Even with record spending and federal aid, Illinois looks to be on track to spend a fraction of what a report says it should comply with a court order to better serve people with intellectual and developmental disabilities.
In his budget proposal, Gov. J.B. Pritzker’s office plans to devote another $77 million for community service providers, for a total of $1.43 billion. That funding level is closely watched by a court monitor responsible for ensuring Illinois is keeping up its end of a 2011 agreement that ensures disabled persons on a waiting list to get into community care are served at a reasonable pace.
A state-funded report finished last November from Guidestar says Illinois has to spend $330 million more to be fully compliant with the Ligas decree. This, the report said, would go far in reducing the 17,000 people waiting list for community-based services.
Josh Evans, the CEO of the Illinois Association of Rehabilitative Facilities, said he appreciates Pritzker’s want to better fund the providers but the amount is a fraction of what it would take to fully obey the court order.
“There were many of us coming into the introduced budget with limited expectations about the ability of the administration to propose fully funding the rate study,” he said.
Illinois was found out of compliance in 2018 and has kept that status in subsequent years and ranks near the bottom of states for investment in this area compared to total budget size.
The state has yet to spur any enforcement action that would force higher spending akin to other court-ordered expenditures during the two-year budget stalemate between former Gov. Bruce Rauner and the Democratic-led Legislature but Evans said it’s possible.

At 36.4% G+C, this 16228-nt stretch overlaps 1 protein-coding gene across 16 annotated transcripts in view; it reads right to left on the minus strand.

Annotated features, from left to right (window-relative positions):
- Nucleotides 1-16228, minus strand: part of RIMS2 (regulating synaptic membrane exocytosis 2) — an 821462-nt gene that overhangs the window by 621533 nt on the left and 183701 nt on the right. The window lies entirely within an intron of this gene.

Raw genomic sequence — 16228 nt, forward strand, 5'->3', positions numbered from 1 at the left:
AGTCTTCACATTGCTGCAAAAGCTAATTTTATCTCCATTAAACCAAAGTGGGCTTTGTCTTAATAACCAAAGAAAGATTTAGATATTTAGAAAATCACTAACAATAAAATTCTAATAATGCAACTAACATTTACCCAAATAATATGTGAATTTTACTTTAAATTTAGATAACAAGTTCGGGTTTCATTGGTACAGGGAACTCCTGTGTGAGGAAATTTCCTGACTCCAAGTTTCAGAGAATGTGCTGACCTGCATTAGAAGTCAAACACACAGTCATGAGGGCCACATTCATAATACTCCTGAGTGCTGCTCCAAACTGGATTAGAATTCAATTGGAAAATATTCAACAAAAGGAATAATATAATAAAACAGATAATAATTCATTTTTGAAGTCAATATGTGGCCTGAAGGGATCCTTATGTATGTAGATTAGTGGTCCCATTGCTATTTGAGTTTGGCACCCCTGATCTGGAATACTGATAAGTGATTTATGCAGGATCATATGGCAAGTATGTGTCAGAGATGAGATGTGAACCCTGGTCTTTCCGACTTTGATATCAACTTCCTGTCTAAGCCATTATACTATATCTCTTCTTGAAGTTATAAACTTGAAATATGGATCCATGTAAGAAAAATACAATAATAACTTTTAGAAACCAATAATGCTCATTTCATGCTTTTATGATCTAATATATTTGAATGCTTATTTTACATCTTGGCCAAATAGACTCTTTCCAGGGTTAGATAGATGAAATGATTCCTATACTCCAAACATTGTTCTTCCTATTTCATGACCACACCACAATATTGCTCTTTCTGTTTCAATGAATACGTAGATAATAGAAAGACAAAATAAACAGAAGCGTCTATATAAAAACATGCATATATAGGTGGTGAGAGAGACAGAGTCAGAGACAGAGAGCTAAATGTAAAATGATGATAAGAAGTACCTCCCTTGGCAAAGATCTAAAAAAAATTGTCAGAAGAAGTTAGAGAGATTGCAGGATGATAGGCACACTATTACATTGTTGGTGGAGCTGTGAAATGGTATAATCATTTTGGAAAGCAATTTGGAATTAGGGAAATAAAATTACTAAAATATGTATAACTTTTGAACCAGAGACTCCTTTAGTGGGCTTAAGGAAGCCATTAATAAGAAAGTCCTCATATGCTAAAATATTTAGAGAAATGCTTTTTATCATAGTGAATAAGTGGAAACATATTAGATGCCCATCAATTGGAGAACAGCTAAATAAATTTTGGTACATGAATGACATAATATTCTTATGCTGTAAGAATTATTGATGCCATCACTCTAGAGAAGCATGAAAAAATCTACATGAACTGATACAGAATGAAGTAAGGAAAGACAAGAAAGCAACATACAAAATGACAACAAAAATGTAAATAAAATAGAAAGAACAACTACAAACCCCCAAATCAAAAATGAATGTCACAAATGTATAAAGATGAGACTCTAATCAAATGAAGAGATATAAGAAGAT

“The judge doesn’t see it as her role to appropriate dollars or to direct the state to adjust rates specifically or appropriate dollars,” he said. “But, it certainly is within her power to be more on the defendants, the State of Illinois, to do more to come into compliance.”
Should the state decide to fully fund the program, it would tackle the largest problem to shortening the waiting list, which is paying the staff enough to reduce turnover.
Currently, Evans said, Illinois’ 28,0000 direct service providers are paid the equivalent of minimum wage.
Because the minimum wage is going up, the state is under pressure to pay these providers more.
“For the city of Chicago and Cook County, the proposed budget would bring wage rate components to $15 an hour, which is important and significant but that is an area of the state that, by July of next year, where the state would be reimbursing only at minimum wage,” Evans said. “We’re not a minimum wage workforce.”
Evans and others hope the governor will set aside some of the billions of dollars in untethered federal aid the state is expected to get and pay more into the community service program. It would help Pritzker’s budget, he said, since much of the spending is partly reimbursed by Medicaid.
State Sen. Mattie Hunter is sponsoring a resolution asking Pritzker to follow the recommendations in the November report to fully fund the program.
This article was originally posted on Illinois’ shortchanging of disabled services risks judicial ire, advocate says